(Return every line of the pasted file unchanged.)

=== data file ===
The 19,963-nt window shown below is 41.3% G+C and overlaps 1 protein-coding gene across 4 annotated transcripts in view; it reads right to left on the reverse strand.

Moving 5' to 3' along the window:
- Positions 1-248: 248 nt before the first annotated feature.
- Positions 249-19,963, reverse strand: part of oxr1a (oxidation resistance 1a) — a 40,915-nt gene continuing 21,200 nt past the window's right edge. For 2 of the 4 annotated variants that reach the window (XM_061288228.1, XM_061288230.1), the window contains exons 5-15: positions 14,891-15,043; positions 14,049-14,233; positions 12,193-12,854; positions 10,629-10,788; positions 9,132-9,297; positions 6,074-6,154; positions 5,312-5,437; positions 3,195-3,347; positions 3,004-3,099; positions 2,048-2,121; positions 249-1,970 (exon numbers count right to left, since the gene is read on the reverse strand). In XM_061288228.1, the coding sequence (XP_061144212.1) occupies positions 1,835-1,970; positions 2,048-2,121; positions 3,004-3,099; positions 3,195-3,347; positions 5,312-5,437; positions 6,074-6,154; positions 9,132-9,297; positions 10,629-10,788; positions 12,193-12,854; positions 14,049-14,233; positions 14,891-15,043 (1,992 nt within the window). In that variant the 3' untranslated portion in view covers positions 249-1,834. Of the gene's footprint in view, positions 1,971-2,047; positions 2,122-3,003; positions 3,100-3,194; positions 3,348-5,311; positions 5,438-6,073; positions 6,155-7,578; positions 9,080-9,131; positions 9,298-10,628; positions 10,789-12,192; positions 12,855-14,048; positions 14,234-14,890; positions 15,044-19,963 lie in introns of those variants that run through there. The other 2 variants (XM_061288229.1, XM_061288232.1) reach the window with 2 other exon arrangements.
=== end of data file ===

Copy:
The 19,963-nt window shown below is 41.3% G+C and overlaps 1 protein-coding gene across 4 annotated transcripts in view; it reads right to left on the reverse strand.

Moving 5' to 3' along the window:
- Positions 1-248: 248 nt before the first annotated feature.
- Positions 249-19,963, reverse strand: part of oxr1a (oxidation resistance 1a) — a 40,915-nt gene continuing 21,200 nt past the window's right edge. For 2 of the 4 annotated variants that reach the window (XM_061288228.1, XM_061288230.1), the window contains exons 5-15: positions 14,891-15,043; positions 14,049-14,233; positions 12,193-12,854; positions 10,629-10,788; positions 9,132-9,297; positions 6,074-6,154; positions 5,312-5,437; positions 3,195-3,347; positions 3,004-3,099; positions 2,048-2,121; positions 249-1,970 (exon numbers count right to left, since the gene is read on the reverse strand). In XM_061288228.1, the coding sequence (XP_061144212.1) occupies positions 1,835-1,970; positions 2,048-2,121; positions 3,004-3,099; positions 3,195-3,347; positions 5,312-5,437; positions 6,074-6,154; positions 9,132-9,297; positions 10,629-10,788; positions 12,193-12,854; positions 14,049-14,233; positions 14,891-15,043 (1,992 nt within the window). In that variant the 3' untranslated portion in view covers positions 249-1,834. Of the gene's footprint in view, positions 1,971-2,047; positions 2,122-3,003; positions 3,100-3,194; positions 3,348-5,311; positions 5,438-6,073; positions 6,155-7,578; positions 9,080-9,131; positions 9,298-10,628; positions 10,789-12,192; positions 12,855-14,048; positions 14,234-14,890; positions 15,044-19,963 lie in introns of those variants that run through there. The other 2 variants (XM_061288229.1, XM_061288232.1) reach the window with 2 other exon arrangements.